Anyway, in 2011, Thabeet finally came to the Oklahoma City Thunder. During that 2011-2012 season, Thabeet would see the most minutes of his career. Of course, those numbers are misleading, because he logged a ton of meaningless minutes during huge Thunder blowouts. But that season probably marked the first time in his post-college career that Thabeet had effectively filled a role. He was called on as the team's fourth big man, logging minutes behind Kendrick Perkins, Serge Ibaka, and Nick Collison. He didn't play regular minutes in every game, but he did prove to be a capable defender and was a key piece in a couple of close victories. Most notably, Thabeet's 10 point 4 rebound performance against the Clippers was probably the best of his career.

As the season went on, Thabeet did end up fading a bit and tended to get lost while the team wasn't in blowout mode. Thabeet was still too foul-prone to be effective on every single night, and actually negatively affected the team on a few occasions with poor defensive positioning. Due to Thabeet's gradually declining stats, Brooks decided to tighten up the rotation. Thabeet would end up only getting blowout minutes and a few precious spot minutes against the Grizzlies, and really didn't get the chance to make an impact overall.

Pre-Season Expectations

I don't know at what point everyone gave up on Hasheem Thabeet fulfilling his potential. But even the most hardcore of Thunder fans would think that Thabeet was going to be a serviceable backup, at best. Thabeet has simply never had the coordination necessary to score regularly, nor the bulk to hold his ground defensively. Furthermore, his speed isn't what it was in college. Thus, Thabeet is mostly reduced to a defensive specialist, using his height and length at the most opportune times. Meanwhile, the rest of the team is busy simply making sure he doesn't trip over his own feet.

Of course, Thabeet was said to have improved his discipline, and is putting in constant work with the Thunder staff. Thabeet also regularly appears off the court with Durant and Westbrook, suggesting he's fitting in well. So there's probably some small glimmer of hope out there. You know, the hope that says that Thabeet could legitimately be a defensive force in the league, protecting the paint.

Before the year, it seemed as if Thabeet was slated to get regular minutes. Steven Adams appeared especially green in the Summer League despite flashes of brilliance, and didn't appear to be ready for an NBA role. Thabeet could perform the role capably at least some of the time, so it looked like he might be the best option while Adams developed.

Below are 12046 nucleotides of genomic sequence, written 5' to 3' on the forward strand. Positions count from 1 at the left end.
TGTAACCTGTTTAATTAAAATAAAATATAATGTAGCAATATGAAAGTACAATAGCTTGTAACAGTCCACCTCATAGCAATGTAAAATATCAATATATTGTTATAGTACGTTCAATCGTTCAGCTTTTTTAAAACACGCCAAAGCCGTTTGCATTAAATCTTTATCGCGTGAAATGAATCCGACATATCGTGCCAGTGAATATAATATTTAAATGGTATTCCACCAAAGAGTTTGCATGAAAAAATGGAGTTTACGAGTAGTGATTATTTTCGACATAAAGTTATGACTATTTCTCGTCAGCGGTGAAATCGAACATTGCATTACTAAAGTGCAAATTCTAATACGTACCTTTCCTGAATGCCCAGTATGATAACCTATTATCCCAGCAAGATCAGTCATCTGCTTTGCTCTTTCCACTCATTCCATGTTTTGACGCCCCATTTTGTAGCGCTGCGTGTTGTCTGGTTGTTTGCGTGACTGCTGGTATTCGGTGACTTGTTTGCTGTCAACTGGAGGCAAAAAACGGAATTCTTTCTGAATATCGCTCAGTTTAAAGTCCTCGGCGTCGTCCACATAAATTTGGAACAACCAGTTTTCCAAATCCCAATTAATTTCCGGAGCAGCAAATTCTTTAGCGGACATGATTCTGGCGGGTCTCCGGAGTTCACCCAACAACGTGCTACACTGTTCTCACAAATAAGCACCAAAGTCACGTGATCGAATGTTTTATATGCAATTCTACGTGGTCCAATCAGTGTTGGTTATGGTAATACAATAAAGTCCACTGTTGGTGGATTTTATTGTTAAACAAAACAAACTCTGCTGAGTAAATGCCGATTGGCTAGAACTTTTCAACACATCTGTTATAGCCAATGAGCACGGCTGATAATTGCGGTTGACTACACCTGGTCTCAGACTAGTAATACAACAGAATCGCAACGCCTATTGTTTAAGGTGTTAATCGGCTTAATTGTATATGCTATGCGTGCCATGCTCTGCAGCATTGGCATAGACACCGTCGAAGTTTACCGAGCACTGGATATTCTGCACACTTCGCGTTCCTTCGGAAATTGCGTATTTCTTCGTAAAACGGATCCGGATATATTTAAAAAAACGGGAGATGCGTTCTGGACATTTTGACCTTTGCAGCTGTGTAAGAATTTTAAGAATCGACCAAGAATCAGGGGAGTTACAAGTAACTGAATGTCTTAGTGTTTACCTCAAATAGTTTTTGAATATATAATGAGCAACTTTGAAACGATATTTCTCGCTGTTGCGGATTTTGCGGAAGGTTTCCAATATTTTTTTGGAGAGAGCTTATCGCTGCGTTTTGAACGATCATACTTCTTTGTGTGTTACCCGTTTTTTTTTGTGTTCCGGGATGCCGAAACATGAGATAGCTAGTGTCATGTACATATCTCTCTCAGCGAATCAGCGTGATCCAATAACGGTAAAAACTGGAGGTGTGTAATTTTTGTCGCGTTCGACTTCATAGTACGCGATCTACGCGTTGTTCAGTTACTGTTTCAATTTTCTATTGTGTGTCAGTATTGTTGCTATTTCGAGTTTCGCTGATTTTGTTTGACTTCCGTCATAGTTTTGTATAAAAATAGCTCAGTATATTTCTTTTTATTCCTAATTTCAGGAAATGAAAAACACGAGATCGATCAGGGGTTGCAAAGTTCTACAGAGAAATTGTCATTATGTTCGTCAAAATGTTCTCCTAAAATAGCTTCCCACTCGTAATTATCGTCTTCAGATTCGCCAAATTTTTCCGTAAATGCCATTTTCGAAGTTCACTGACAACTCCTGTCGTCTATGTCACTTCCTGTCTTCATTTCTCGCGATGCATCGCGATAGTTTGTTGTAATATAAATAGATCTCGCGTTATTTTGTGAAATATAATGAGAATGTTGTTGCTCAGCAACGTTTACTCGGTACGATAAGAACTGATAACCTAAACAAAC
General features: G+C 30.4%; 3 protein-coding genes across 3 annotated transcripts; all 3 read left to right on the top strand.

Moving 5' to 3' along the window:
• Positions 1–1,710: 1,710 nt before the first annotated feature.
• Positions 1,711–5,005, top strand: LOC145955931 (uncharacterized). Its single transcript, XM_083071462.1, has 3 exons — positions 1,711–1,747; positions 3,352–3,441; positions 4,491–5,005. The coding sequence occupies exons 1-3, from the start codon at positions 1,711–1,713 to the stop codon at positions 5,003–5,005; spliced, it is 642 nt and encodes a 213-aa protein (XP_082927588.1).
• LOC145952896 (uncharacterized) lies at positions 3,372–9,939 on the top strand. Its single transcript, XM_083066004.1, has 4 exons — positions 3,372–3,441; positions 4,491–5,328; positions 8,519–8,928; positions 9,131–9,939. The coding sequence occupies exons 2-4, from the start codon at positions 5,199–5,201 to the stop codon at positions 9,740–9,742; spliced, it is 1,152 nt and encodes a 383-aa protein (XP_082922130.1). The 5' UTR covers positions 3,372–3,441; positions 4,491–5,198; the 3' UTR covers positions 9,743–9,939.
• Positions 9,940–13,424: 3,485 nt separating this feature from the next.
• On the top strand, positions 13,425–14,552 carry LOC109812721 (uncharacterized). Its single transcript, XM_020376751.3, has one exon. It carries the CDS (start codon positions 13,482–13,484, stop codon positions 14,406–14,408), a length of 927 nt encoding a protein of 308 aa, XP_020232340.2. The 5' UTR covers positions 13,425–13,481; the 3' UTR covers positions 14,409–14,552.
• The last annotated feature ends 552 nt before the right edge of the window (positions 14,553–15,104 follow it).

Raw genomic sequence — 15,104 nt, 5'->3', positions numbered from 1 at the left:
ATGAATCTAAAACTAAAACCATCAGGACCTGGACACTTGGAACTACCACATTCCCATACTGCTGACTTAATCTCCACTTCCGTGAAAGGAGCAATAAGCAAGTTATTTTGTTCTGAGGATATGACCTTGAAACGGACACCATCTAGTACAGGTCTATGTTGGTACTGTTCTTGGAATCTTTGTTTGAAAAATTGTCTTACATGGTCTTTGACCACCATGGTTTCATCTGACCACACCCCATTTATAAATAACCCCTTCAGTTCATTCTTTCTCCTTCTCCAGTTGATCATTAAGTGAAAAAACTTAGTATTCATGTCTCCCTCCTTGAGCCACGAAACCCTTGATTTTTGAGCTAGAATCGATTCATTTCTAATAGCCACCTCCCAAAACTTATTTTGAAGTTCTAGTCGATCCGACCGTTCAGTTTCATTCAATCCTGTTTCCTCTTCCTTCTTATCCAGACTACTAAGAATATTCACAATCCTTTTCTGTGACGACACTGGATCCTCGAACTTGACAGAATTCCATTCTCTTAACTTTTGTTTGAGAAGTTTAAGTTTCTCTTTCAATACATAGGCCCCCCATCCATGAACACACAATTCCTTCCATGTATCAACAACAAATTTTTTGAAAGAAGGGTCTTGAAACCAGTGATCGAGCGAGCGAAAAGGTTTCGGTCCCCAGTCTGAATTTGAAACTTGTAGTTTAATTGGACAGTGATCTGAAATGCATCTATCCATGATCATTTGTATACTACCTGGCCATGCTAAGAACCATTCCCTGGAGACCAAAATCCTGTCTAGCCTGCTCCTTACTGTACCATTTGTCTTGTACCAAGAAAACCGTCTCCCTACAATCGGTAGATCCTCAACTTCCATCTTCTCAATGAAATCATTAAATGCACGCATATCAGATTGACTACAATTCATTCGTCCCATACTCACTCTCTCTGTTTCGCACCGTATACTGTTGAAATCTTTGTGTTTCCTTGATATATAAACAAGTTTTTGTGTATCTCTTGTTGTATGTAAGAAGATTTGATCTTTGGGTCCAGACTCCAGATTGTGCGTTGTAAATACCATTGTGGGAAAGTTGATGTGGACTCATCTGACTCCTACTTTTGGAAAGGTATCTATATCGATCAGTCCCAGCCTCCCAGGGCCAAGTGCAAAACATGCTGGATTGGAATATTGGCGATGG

Regular Season Grade

Unfortunately, Hasheem Thabeet's season was over before it started. Steven Adams was regularly outperforming him in just about every possible category during the Pre-Season. But even if that wasn't enough to prove the Kiwi's superiority, Thabeet went and doomed himself right off the bat. You see, in the Pre-Season finale against the New Orleans Pelicans, he decided to shove and headbutt Greg Steimsma. Thabeet was suspended for the season opener, in which Steven Adams' showed his ability to effect the game.

From then on, the choice was clear. Thabeet was pretty much the fifth big man, only called on if the situation was favorable or if it was an absolute emergency.

The first emergency came on November 13th. Kendrick Perkins had to be in Beaumont for his grandfather's funeral, leaving the Thunder thin on the front lines. If that weren't enough, a skirmish in the first quarter sent Ibaka to the locker room, leaving OKC rail thin against Blake Griffin and DeAndre Jordan. In stepped Thabeet, who was....mediocre. He was too slow to effect a few plays around the rim and turned the ball over too much, but he did score and rebound decently. The performance was enough to earn him a couple of token minutes during the next game, during which Perk was also absent.

Hasheem's next non-Garbage time appearance came on February 28th, in the wake of Perk's long-term injury. This game was actually a good indication of what Thabeet can do. He was really active on interior defense and actually fulfilled the role of rim protector for a night. The goodwill lasted, as Thabeet basically re-entered the same role he had with the team last year for the duration of Perk's injury.  Basically, he'd get about 5-10 minutes a night (unless it was a blowout). Thabeet played mostly in the first half and mostly served to provide defense in the paint. Thabeet failed to make much of an impact, but the players alongside him were struggling as well. Most notably, the lineup had a painful lack of ball movement, leaving a lot less opportunities for a player that almost totally relies upon it to score.

Anyway, Thabeet's last meaningful minutes came during the earlier stages of the crazy triple overtime game in Toronto. Once Perk returned, Thabeet's usefulness was at an end.

Unless you think hitting incredibly awkward jumpers in blowouts is a useful skill. I certainly do!

Post-Season Grade: A+ (JK, but not really)

0 Points, 4 Fouls, 1 call answered. His work is done.

Most Memorable Moments

What do you think of Hasheem Thabeet? Will he be called upon again next season? Let us know in the comments!